The country’s peak legal body, the Law Council of Australia, has criticised the same-sex marriage bill proposed by Liberal Senator James Paterson as an “extraordinary and perilous” weakening of Australia’s anti-discrimination laws.
On Monday, Senator Paterson unveiled a bill to legalise same-sex marriages but also allow a range of service providers to discriminate against same-sex couples planning weddings on religious or “conscientious” grounds.
Law Council of Australia President Fiona McLeod SC said in a statement that while the Paterson bill acknowledges the concerns of those holding traditional views of marriage, it goes well beyond the issue of marriage in a number of crucial respects.
“Australia’s anti-discrimination laws were amended in 2013 to enact important protections for LGBTI people in recognition of the unacceptable levels of discrimination. This Bill will encroach on many of these protections in an extraordinary and perilous way,” she said.
“For example, the Bill would allow people to refuse to provide goods and services on the grounds of belief, thought and conscience taking us well beyond religious beliefs into unchartered waters.
“You could potentially see a situation where a hire car company could leave their customers stranded on the way to a marriage ceremony simply because the driver held a thought or belief against it. This is even if the belief had nothing to do with religion.”
McLeod said freedom from discrimination is a fundamental human right, and discrimination based on personal attributes such as sexual orientation is contrary to the Sex Discrimination Act 1984 and Australia’s international obligations.
“The right to freedom of religion also appears in international law. While the freedom to have religious beliefs is also protected unconditionally, the manifestation or expression of those beliefs or religion may be subject to limitation where it impacts upon other fundamental rights,” she said.
Senator Paterson has defended the provisions to refuse service to couples by saying they would only extend to goods and service providers that are “directly connected” to same-sex weddings.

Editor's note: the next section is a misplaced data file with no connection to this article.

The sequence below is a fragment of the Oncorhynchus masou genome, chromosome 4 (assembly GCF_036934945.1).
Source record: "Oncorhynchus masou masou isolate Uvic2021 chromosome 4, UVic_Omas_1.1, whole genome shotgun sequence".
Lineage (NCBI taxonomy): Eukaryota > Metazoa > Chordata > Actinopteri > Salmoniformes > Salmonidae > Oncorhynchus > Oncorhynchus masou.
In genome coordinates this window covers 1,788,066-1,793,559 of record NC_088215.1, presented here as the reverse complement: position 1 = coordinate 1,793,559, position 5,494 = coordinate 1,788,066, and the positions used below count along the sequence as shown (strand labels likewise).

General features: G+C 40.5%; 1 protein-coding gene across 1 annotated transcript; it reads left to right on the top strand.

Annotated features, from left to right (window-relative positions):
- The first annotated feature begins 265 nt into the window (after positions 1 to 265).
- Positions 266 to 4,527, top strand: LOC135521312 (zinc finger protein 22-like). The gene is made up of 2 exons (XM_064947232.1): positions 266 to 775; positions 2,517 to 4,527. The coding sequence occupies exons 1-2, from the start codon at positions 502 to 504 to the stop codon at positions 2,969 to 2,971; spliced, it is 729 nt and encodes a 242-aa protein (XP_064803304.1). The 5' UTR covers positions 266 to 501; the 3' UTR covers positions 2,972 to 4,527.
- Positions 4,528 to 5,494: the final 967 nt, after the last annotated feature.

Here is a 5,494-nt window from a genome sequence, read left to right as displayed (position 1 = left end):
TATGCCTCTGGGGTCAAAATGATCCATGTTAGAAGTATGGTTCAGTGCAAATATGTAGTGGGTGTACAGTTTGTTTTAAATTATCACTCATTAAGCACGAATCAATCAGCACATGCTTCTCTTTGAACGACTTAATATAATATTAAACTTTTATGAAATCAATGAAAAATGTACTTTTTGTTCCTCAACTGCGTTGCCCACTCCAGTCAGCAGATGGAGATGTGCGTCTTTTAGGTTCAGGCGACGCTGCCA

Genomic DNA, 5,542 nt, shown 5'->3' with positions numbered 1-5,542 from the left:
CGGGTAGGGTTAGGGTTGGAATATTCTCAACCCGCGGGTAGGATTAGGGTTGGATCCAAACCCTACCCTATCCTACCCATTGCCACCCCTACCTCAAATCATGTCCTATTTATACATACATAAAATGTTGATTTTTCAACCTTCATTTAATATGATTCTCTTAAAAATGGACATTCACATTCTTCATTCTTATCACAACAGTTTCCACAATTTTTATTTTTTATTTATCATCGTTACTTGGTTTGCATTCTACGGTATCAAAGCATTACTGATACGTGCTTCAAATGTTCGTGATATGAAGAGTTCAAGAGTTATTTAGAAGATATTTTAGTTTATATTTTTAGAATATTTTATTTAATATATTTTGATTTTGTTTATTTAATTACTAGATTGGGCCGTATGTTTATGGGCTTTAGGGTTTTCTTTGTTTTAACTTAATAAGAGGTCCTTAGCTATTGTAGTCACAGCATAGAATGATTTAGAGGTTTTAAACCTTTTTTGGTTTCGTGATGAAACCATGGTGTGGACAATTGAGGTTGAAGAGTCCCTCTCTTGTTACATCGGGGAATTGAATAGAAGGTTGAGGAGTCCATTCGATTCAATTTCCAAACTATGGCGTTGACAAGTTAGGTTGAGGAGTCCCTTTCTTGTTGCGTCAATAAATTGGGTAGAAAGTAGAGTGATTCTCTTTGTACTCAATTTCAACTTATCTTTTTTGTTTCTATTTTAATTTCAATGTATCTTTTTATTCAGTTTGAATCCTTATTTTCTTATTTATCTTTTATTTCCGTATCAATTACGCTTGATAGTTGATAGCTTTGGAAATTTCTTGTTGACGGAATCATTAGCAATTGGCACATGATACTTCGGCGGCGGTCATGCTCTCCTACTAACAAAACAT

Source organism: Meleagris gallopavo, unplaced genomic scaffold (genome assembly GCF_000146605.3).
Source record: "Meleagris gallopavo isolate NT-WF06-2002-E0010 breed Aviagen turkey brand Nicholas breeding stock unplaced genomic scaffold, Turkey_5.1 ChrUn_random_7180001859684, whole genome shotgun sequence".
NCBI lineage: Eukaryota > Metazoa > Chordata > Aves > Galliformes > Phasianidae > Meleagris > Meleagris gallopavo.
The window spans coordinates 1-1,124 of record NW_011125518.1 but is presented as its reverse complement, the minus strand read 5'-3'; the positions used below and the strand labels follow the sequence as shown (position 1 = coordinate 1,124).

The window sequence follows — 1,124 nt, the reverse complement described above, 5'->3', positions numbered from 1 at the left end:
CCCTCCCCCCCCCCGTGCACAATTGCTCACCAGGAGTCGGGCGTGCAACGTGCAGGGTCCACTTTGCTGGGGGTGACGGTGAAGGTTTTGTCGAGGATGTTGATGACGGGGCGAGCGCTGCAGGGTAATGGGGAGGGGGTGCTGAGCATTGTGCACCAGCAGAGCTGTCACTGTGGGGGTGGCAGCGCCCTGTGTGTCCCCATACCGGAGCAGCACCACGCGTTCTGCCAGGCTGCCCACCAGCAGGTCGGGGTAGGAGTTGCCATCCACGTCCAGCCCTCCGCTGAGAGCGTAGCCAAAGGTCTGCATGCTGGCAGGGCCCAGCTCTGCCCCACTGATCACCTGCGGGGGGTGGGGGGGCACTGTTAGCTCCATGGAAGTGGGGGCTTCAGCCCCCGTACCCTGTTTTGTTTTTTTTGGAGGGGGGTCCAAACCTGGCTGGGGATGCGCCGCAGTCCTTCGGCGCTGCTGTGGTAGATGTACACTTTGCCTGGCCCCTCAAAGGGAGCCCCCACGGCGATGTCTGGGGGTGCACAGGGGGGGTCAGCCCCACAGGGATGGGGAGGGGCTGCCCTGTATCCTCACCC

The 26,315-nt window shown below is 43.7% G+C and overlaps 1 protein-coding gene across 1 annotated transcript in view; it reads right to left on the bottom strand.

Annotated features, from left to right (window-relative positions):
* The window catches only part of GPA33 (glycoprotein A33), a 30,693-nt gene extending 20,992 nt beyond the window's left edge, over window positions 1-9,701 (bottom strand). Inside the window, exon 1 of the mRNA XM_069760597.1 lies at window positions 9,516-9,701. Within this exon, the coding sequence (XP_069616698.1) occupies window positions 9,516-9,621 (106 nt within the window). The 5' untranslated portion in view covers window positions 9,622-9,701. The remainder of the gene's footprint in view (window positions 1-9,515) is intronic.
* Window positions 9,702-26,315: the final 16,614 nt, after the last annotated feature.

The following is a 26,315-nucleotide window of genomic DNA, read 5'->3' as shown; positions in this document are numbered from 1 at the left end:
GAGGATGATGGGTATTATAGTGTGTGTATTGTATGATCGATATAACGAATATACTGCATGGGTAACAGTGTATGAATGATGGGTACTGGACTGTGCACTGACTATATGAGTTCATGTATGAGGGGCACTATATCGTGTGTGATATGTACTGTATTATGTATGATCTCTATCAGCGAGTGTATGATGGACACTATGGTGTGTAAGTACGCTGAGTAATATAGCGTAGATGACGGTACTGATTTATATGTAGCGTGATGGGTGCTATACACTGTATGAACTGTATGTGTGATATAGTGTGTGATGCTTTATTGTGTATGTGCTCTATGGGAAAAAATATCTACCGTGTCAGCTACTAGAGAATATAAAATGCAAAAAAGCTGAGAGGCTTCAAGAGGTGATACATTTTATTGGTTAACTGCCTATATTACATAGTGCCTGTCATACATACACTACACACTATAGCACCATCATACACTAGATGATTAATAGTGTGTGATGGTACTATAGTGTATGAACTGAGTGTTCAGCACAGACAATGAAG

“It’s not about the person, it’s about the event. You can’t decline to supply a person based on their own characteristics [but] you can decline to participate in their wedding,” he told Fairfax Media.
Fiona McLeod said the same-sex marriage bill developed Senator Dean Smith and endorsed by other government members already extended existing protections for freedom of religious expression in the context of marriage and was a “reasonable compromise.”
“The Smith Bill supports the protection of religious freedoms in two key ways. It permits ministers of religion and religious marriage celebrants to refuse to solemnise a marriage and it allows bodies established for religious purposes to refuse to provide goods or services for the purposes of the solemnisation of a marriage,” she said.
“While the Law Council does not endorse every detail of the Smith Bill it represents a better balance from a human rights perspective and represents greater fairness, including those affected by winding back anti-discrimination laws.”
Smith’s bill has the support of Labor and The Equality Campaign, and on Monday Prime Minister Malcolm Turnbull said it would be a good starting point if a “yes” vote is announced on Wednesday morning.
“[The Smith bill] has been around for some months and is clearly a good bill to start with,” he said.
“In a situation like this when a bill is presented, it’s like the first draft. That gets put up, and there’ll no doubt be plenty of amendments debated, no doubt, for hours on end and at the end of it they’ll come to a conclusion on an amended bill.”